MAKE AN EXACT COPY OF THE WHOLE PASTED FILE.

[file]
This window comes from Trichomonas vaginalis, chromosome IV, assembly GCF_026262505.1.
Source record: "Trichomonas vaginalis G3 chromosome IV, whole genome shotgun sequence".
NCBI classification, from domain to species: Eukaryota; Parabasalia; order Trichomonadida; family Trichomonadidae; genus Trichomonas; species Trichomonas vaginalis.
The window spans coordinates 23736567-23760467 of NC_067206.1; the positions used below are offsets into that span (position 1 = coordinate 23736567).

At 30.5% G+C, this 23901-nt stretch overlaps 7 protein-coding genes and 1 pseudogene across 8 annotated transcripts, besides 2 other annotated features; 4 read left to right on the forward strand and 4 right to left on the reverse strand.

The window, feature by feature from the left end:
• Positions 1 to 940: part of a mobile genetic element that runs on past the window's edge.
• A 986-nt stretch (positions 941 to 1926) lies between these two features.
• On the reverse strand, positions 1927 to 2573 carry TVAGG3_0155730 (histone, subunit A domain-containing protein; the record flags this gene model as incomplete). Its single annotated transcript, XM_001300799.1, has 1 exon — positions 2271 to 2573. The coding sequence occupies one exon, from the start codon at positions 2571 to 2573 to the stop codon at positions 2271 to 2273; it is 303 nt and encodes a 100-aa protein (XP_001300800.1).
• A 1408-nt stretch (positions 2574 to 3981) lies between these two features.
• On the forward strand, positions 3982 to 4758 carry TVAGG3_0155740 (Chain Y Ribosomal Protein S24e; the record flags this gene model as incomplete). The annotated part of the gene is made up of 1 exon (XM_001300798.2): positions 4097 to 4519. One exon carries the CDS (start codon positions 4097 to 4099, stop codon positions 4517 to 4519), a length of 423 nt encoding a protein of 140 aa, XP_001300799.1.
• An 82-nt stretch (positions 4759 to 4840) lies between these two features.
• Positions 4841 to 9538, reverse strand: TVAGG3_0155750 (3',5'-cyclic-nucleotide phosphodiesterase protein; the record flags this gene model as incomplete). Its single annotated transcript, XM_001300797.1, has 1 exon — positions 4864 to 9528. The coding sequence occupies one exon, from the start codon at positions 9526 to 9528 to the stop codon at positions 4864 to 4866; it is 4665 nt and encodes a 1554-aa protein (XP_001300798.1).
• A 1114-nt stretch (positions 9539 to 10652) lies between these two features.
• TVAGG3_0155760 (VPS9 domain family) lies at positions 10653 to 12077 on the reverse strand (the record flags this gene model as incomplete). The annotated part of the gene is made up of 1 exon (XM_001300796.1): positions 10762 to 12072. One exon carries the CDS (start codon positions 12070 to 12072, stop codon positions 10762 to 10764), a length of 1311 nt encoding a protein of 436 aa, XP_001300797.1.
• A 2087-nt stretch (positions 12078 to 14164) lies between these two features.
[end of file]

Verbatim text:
This window comes from Trichomonas vaginalis, chromosome IV, assembly GCF_026262505.1.
Source record: "Trichomonas vaginalis G3 chromosome IV, whole genome shotgun sequence".
NCBI classification, from domain to species: Eukaryota; Parabasalia; order Trichomonadida; family Trichomonadidae; genus Trichomonas; species Trichomonas vaginalis.
The window spans coordinates 23736567-23760467 of NC_067206.1; the positions used below are offsets into that span (position 1 = coordinate 23736567).

At 30.5% G+C, this 23901-nt stretch overlaps 7 protein-coding genes and 1 pseudogene across 8 annotated transcripts, besides 2 other annotated features; 4 read left to right on the forward strand and 4 right to left on the reverse strand.

The window, feature by feature from the left end:
• Positions 1 to 940: part of a mobile genetic element that runs on past the window's edge.
• A 986-nt stretch (positions 941 to 1926) lies between these two features.
• On the reverse strand, positions 1927 to 2573 carry TVAGG3_0155730 (histone, subunit A domain-containing protein; the record flags this gene model as incomplete). Its single annotated transcript, XM_001300799.1, has 1 exon — positions 2271 to 2573. The coding sequence occupies one exon, from the start codon at positions 2571 to 2573 to the stop codon at positions 2271 to 2273; it is 303 nt and encodes a 100-aa protein (XP_001300800.1).
• A 1408-nt stretch (positions 2574 to 3981) lies between these two features.
• On the forward strand, positions 3982 to 4758 carry TVAGG3_0155740 (Chain Y Ribosomal Protein S24e; the record flags this gene model as incomplete). The annotated part of the gene is made up of 1 exon (XM_001300798.2): positions 4097 to 4519. One exon carries the CDS (start codon positions 4097 to 4099, stop codon positions 4517 to 4519), a length of 423 nt encoding a protein of 140 aa, XP_001300799.1.
• An 82-nt stretch (positions 4759 to 4840) lies between these two features.
• Positions 4841 to 9538, reverse strand: TVAGG3_0155750 (3',5'-cyclic-nucleotide phosphodiesterase protein; the record flags this gene model as incomplete). Its single annotated transcript, XM_001300797.1, has 1 exon — positions 4864 to 9528. The coding sequence occupies one exon, from the start codon at positions 9526 to 9528 to the stop codon at positions 4864 to 4866; it is 4665 nt and encodes a 1554-aa protein (XP_001300798.1).
• A 1114-nt stretch (positions 9539 to 10652) lies between these two features.
• TVAGG3_0155760 (VPS9 domain family) lies at positions 10653 to 12077 on the reverse strand (the record flags this gene model as incomplete). The annotated part of the gene is made up of 1 exon (XM_001300796.1): positions 10762 to 12072. One exon carries the CDS (start codon positions 12070 to 12072, stop codon positions 10762 to 10764), a length of 1311 nt encoding a protein of 436 aa, XP_001300797.1.
• A 2087-nt stretch (positions 12078 to 14164) lies between these two features.